Rogue Scholar Posts

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Published in GigaBlog

Today we publish a new Data Release presenting a dataset of jellyfish sightings collected by citizen scientists from 2021 through 2023 within Hong Kong waters. This is the first example where our curation team have worked with a Citizen Science project to share their observations in the GBIF biodiversity database.

Published in iPhylo

Note to self (basically rewriting last year's Finding citations of specimens). Bibliographic data supports going from identifier to citation string and back again, so we can do a "round trip." 1. Given a DOI we can get structured data with a simple HTTP fetch, then use a tool such as citation.js to convert that data into a human-readable string in a variety of formats.

Published in iPhylo

If you compare the impact that BHL and Plazi have on GBIF, then it's clear that BHL is almost invisible. Plazi has successfully in carved out a niche where they generate tens of thousands of datasets from text mining the taxonomic literature, whereas BHL is a participant in name only. It's not as if BHL lacks geographic data.

Published in iPhylo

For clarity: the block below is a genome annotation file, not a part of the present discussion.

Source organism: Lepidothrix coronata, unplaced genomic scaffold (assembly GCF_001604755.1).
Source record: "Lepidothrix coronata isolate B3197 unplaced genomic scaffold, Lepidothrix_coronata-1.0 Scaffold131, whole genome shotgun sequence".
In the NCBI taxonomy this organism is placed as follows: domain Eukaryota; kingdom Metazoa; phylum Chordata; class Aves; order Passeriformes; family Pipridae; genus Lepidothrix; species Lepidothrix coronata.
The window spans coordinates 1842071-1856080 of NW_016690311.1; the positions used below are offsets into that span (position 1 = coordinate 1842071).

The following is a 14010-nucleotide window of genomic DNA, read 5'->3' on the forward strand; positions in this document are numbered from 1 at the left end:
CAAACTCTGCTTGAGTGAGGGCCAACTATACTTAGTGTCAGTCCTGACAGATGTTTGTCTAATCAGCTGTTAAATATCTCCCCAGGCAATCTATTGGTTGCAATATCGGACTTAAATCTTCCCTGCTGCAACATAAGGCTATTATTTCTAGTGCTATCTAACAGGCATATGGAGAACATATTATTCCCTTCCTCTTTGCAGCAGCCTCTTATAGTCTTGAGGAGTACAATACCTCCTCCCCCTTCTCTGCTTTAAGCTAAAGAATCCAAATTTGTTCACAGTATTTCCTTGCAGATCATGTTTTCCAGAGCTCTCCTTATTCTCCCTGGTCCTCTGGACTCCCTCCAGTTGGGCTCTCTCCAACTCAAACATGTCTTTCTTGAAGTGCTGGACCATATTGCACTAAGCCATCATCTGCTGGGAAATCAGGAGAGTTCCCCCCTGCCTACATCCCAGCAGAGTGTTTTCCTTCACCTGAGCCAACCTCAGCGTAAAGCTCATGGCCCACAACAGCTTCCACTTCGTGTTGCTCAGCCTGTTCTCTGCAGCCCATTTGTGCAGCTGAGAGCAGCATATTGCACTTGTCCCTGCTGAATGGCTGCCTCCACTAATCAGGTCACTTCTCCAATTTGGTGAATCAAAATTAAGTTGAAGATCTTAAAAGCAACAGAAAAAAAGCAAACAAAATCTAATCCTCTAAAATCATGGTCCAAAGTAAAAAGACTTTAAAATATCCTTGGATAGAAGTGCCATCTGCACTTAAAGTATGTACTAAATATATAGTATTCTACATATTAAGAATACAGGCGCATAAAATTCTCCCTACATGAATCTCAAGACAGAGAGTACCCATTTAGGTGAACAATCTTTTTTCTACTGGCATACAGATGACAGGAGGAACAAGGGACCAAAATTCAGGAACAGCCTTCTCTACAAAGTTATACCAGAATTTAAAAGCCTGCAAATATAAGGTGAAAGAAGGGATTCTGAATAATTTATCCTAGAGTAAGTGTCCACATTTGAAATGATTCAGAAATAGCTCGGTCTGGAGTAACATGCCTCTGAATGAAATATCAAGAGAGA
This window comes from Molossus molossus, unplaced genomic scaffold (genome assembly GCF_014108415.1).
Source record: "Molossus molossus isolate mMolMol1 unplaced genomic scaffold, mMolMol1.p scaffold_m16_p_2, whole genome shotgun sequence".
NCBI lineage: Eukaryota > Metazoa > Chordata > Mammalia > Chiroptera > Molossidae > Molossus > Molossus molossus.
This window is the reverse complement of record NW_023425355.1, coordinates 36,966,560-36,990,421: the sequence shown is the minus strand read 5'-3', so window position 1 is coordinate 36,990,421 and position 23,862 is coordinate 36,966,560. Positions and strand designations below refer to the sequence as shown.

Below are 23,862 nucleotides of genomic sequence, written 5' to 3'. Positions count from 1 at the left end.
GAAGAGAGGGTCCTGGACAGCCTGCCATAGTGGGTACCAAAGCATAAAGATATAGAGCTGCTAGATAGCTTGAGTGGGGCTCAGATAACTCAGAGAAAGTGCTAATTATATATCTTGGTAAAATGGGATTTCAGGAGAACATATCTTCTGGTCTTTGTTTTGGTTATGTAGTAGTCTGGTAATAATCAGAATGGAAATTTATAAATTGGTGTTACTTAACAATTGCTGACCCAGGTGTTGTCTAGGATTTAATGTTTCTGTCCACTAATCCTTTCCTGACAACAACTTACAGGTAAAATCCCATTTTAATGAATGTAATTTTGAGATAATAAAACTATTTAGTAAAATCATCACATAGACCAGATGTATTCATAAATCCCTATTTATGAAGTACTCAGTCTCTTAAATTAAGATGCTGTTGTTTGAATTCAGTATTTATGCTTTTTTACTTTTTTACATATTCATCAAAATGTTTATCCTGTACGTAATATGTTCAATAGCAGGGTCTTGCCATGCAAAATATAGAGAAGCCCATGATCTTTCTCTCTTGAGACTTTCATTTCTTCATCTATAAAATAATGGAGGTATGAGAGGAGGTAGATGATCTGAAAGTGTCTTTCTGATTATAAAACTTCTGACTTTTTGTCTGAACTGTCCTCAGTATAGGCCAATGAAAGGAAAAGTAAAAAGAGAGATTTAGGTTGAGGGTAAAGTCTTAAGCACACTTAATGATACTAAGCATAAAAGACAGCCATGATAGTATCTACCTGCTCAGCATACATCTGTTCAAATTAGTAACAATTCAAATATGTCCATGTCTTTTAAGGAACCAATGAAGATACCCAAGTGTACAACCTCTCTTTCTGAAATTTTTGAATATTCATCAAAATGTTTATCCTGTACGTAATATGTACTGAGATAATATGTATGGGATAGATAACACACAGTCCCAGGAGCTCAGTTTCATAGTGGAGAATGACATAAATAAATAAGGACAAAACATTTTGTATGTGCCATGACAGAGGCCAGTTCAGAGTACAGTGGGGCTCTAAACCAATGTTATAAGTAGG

Somewhat stunned by the fact that my DNA barcode browser I described earlier was one of the (minor) prizewinners in this year's GBIF Ebbe Nielsen Challenge. For details on the winner and other place getters see ShinyBIOMOD wins 2020 GBIF Ebbe Nielsen Challenge. Obviously I'm biased, but it's nice to see the challenge inspiring creativity in biodiversity informatics. Congratulations to everyone who took part.

Published in iPhylo

Motivated by the 2020 Ebbe Nielsen Challenge I've put together an interactive DNA barcode browser. The app is live at https://dna-barcode-browser.herokuapp.com. A naturalist from the 19th century would find little in GBIF that they weren’t familiar with. We have species in a Linnean hierarchy, their distributions plotted on a map.

Published in iPhylo

The following is a guest post by Bob Mesibov. There's still time (to 31 March ) to enter a dataset in the 2020 Darwin Core Million, and by way of encouragement I'll celebrate here the best and worst Darwin Core datasets I've seen. The two best are real stand-outs because both are collections of IPT resources rather than one-off wonders. The first is published by the Peabody Museum of Natural History at Yale University.

Published in rOpenSci - open tools for open science
Authors Peter Desmet, Damiano Oldoni, Lien Reyserhove

Imagine you are a fish ecologist who compiled a list of fish species for your country. 🐟 Your list could be useful to others, so you publish it as a supplementary file to an article or in a research repository. That is fantastic, but it might be difficult for others to discover your list or combine it with other lists of species.